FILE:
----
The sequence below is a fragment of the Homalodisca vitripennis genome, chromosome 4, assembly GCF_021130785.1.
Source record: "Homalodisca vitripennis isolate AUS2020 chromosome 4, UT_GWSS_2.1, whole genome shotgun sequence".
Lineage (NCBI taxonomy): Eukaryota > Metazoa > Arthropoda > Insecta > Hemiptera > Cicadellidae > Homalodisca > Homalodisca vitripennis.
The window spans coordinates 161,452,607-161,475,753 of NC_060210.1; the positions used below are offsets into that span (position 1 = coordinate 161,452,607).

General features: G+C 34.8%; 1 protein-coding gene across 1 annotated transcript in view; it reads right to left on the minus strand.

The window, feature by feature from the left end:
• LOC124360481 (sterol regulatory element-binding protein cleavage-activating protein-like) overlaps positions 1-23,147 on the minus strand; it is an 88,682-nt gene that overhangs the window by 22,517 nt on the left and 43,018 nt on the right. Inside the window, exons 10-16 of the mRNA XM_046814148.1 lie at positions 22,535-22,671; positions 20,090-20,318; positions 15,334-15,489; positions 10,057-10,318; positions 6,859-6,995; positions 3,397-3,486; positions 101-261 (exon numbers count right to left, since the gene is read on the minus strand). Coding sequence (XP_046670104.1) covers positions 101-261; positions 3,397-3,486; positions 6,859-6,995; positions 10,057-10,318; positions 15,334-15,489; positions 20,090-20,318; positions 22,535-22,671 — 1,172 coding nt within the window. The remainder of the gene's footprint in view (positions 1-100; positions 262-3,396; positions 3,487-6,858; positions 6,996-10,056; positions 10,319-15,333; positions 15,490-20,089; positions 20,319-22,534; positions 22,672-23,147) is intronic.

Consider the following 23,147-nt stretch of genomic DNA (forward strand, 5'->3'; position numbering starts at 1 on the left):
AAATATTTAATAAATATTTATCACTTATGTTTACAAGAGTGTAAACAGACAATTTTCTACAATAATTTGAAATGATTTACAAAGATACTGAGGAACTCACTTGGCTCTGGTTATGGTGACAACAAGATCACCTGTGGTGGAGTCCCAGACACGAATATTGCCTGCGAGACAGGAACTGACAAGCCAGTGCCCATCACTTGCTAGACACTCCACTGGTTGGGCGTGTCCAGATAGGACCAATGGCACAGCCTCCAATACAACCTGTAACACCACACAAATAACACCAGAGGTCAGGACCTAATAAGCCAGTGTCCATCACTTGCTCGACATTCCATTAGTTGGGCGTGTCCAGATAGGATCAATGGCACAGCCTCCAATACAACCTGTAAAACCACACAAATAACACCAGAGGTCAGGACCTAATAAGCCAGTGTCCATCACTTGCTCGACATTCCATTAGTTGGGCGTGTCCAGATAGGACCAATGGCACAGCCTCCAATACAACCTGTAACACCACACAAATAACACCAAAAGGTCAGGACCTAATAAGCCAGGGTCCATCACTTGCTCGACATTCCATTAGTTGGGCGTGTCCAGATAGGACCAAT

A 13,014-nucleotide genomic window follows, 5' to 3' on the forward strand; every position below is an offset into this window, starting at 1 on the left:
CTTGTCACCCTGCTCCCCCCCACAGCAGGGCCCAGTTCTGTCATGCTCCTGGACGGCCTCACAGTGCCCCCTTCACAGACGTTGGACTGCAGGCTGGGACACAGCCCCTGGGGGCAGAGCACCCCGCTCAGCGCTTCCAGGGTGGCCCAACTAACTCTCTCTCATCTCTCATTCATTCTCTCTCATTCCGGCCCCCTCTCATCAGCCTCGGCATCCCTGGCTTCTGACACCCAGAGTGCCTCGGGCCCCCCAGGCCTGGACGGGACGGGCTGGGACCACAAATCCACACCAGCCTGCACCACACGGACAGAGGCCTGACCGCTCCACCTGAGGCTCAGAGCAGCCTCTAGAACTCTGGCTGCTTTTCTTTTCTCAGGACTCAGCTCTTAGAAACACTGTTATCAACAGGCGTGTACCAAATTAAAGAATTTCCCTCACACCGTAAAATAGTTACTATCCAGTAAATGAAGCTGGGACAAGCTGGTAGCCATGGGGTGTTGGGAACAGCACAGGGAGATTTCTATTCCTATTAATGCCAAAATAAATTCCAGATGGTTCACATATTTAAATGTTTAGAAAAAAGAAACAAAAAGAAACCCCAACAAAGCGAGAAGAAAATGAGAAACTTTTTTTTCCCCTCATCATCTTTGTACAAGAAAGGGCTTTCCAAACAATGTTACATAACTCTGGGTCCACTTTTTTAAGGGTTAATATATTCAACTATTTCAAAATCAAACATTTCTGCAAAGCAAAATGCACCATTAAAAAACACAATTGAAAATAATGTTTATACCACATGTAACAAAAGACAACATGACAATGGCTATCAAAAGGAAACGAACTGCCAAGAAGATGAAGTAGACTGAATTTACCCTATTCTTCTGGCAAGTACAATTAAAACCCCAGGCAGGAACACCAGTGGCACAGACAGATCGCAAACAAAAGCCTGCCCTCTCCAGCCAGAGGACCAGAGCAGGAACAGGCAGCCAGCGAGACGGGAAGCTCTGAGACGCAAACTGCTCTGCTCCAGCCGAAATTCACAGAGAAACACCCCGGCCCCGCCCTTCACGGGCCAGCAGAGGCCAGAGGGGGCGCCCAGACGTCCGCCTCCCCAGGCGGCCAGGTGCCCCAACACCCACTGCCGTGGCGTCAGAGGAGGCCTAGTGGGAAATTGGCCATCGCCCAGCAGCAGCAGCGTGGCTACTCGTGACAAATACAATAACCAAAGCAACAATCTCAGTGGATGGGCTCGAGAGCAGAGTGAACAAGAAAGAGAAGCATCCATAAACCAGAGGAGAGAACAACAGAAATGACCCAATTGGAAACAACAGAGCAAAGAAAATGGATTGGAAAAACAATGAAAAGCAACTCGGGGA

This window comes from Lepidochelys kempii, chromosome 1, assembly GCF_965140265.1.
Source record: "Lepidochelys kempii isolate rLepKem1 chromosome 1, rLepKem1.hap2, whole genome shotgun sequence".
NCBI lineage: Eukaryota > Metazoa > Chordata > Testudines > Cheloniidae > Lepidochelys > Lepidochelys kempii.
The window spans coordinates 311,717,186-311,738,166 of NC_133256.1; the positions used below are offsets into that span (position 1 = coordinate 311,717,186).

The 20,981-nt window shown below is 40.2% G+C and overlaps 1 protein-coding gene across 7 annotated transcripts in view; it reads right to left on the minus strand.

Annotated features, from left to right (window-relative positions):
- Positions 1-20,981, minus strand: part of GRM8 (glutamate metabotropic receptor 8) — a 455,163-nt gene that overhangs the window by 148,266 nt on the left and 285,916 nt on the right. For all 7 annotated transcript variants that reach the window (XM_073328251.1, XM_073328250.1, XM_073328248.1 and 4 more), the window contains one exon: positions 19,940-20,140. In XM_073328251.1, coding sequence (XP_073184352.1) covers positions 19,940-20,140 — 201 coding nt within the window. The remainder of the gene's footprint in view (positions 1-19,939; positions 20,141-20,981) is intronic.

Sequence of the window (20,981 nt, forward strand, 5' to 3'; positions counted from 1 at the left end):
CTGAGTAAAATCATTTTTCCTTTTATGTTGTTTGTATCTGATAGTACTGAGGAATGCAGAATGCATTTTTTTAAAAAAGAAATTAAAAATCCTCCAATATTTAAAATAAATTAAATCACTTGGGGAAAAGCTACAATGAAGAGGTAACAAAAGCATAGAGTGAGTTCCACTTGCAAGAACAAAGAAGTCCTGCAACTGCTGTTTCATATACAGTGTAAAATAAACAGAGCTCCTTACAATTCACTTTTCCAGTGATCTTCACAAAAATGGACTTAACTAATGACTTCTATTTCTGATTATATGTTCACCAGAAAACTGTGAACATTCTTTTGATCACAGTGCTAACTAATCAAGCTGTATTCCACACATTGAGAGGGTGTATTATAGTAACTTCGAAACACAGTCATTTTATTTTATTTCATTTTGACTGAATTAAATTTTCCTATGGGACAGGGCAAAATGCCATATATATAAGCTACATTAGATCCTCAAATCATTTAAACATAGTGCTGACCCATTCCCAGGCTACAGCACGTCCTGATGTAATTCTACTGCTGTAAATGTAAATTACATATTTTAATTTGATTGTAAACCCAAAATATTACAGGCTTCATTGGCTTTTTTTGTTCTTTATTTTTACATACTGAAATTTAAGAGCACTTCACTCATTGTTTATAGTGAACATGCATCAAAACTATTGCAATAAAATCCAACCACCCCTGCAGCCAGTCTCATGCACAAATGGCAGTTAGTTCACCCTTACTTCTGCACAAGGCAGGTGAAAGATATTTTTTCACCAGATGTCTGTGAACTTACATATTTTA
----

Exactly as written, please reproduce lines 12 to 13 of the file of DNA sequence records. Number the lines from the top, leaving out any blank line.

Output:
This window comes from Lepidochelys kempii, chromosome 1, assembly GCF_965140265.1.
Source record: "Lepidochelys kempii isolate rLepKem1 chromosome 1, rLepKem1.hap2, whole genome shotgun sequence".